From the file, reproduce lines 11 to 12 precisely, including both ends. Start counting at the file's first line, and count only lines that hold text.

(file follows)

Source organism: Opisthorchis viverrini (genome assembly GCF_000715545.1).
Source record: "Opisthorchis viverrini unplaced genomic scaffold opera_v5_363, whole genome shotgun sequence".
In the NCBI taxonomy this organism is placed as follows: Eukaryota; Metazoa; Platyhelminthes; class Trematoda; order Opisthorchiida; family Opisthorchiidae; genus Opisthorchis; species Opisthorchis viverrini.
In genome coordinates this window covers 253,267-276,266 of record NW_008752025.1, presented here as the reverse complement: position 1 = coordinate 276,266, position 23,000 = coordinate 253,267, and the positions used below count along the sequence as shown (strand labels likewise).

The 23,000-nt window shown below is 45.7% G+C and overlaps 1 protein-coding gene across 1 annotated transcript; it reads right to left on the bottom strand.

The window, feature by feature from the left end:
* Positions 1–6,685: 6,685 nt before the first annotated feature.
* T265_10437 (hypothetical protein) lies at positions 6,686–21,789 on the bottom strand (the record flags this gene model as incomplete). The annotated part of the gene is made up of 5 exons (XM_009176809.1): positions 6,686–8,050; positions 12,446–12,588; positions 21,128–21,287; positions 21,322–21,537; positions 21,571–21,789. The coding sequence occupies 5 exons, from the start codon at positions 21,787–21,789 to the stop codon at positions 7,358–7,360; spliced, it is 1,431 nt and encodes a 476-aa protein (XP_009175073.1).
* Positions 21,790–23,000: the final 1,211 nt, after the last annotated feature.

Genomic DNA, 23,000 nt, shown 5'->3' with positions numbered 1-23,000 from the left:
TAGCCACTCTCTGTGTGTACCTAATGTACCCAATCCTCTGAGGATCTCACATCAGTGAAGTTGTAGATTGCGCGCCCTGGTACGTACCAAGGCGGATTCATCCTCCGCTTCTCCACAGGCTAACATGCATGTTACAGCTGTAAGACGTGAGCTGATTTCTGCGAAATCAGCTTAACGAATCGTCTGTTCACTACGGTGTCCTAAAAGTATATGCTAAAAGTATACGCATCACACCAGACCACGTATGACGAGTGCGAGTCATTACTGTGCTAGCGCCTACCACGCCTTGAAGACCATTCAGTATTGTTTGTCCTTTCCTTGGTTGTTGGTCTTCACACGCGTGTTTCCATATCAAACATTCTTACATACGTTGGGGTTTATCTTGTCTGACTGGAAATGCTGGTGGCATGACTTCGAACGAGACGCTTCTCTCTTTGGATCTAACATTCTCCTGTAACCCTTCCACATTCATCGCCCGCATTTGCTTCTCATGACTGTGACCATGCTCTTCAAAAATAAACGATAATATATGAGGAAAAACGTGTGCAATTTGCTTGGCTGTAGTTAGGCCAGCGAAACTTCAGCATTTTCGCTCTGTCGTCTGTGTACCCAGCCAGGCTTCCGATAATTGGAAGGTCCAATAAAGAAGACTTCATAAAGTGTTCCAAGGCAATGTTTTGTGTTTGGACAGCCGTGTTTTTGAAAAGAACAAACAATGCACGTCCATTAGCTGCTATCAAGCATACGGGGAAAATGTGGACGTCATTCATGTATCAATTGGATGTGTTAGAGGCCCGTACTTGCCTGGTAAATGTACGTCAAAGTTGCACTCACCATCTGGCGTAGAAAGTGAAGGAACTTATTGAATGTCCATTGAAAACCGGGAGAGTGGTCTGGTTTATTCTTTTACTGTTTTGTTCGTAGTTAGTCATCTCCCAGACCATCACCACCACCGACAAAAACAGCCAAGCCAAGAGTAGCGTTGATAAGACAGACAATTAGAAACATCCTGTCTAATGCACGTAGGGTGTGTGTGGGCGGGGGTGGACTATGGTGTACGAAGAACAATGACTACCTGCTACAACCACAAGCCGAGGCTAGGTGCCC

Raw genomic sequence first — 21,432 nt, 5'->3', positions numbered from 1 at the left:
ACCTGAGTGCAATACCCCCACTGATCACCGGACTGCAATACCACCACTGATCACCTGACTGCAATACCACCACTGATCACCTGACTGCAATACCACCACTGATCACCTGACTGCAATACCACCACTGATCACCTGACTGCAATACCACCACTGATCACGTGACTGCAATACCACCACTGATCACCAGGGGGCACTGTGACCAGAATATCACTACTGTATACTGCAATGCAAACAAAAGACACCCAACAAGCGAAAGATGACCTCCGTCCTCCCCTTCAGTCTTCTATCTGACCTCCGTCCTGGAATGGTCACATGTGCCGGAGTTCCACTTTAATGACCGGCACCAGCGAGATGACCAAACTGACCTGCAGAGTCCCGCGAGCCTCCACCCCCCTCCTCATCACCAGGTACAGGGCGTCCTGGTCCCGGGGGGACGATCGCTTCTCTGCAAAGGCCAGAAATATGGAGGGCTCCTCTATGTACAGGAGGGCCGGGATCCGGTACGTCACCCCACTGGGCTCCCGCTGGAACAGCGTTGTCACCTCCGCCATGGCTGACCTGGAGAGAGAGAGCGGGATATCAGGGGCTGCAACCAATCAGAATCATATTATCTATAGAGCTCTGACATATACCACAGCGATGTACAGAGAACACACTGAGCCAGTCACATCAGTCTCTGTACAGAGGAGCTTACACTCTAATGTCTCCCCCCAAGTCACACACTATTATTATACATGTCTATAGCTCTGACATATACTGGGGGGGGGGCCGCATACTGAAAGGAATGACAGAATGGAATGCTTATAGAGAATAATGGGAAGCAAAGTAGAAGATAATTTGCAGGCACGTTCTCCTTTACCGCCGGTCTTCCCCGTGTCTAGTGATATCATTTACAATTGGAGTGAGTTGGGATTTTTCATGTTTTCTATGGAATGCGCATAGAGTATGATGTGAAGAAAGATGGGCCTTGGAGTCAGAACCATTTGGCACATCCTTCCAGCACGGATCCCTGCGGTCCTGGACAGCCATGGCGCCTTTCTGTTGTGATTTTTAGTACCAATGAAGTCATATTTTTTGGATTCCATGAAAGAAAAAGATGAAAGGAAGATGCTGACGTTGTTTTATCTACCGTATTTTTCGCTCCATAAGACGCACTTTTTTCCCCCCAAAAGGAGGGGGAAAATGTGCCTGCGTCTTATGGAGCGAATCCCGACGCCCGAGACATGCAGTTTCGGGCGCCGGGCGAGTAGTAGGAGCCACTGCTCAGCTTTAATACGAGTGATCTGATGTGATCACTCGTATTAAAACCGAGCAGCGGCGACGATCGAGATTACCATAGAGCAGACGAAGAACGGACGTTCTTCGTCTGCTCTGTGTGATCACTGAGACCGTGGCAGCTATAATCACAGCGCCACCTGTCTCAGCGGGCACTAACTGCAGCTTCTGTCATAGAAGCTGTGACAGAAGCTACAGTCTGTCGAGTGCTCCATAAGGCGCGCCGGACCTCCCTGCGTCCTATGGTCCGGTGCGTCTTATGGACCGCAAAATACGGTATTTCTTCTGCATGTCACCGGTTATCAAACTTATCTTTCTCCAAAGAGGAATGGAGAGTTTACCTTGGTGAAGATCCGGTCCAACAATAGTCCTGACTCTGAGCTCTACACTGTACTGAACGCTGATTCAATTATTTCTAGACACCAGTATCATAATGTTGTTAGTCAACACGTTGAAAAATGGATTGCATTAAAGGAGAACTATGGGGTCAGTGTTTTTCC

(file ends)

TAGCCACTCTCTGTGTGTACCTAATGTACCCAATCCTCTGAGGATCTCACATCAGTGAAGTTGTAGATTGCGCGCCCTGGTACGTACCAAGGCGGATTCATCCTCCGCTTCTCCACAGGCTAACATGCATGTTACAGCTGTAAGACGTGAGCTGATTTCTGCGAAATCAGCTTAACGAATCGTCTGTTCACTACGGTGTCCTAAAAGTATATGCTAAAAGTATACGCATCACACCAGACCACGTATGACGAGTGCGAGTCATTACTGTGCTAGCGCCTACCACGCCTTGAAGACCATTCAGTATTGTTTGTCCTTTCCTTGGTTGTTGGTCTTCACACGCGTGTTTCCATATCAAACATTCTTACATACGTTGGGGTTTATCTTGTCTGACTGGAAATGCTGGTGGCATGACTTCGAACGAGACGCTTCTCTCTTTGGATCTAACATTCTCCTGTAACCCTTCCACATTCATCGCCCGCATTTGCTTCTCATGACTGTGACCATGCTCTTCAAAAATAAACGATAATATATGAGGAAAAACGTGTGCAATTTGCTTGGCTGTAGTTAGGCCAGCGAAACTTCAGCATTTTCGCTCTGTCGTCTGTGTACCCAGCCAGGCTTCCGATAATTGGAAGGTCCAATAAAGAAGACTTCATAAAGTGTTCCAAGGCAATGTTTTGTGTTTGGACAGCCGTGTTTTTGAAAAGAACAAACAATGCACGTCCATTAGCTGCTATCAAGCATACGGGGAAAATGTGGACGTCATTCATGTATCAATTGGATGTGTTAGAGGCCCGTACTTGCCTGGTAAATGTACGTCAAAGTTGCACTCACCATCTGGCGTAGAAAGTGAAGGAACTTATTGAATGTCCATTGAAAACCGGGAGAGTGGTCTGGTTTATTCTTTTACTGTTTTGTTCGTAGTTAGTCATCTCCCAGACCATCACCACCACCGACAAAAACAGCCAAGCCAAGAGTAGCGTTGATAAGACAGACAATTAGAAACATCCTGTCTAATGCACGTAGGGTGTGTGTGGGCGGGGGTGGACTATGGTGTACGAAGAACAATGACTACCTGCTACAACCACAAGCCGAGGCTAGGTGCCC

Raw genomic sequence first — 21,432 nt, 5'->3', positions numbered from 1 at the left: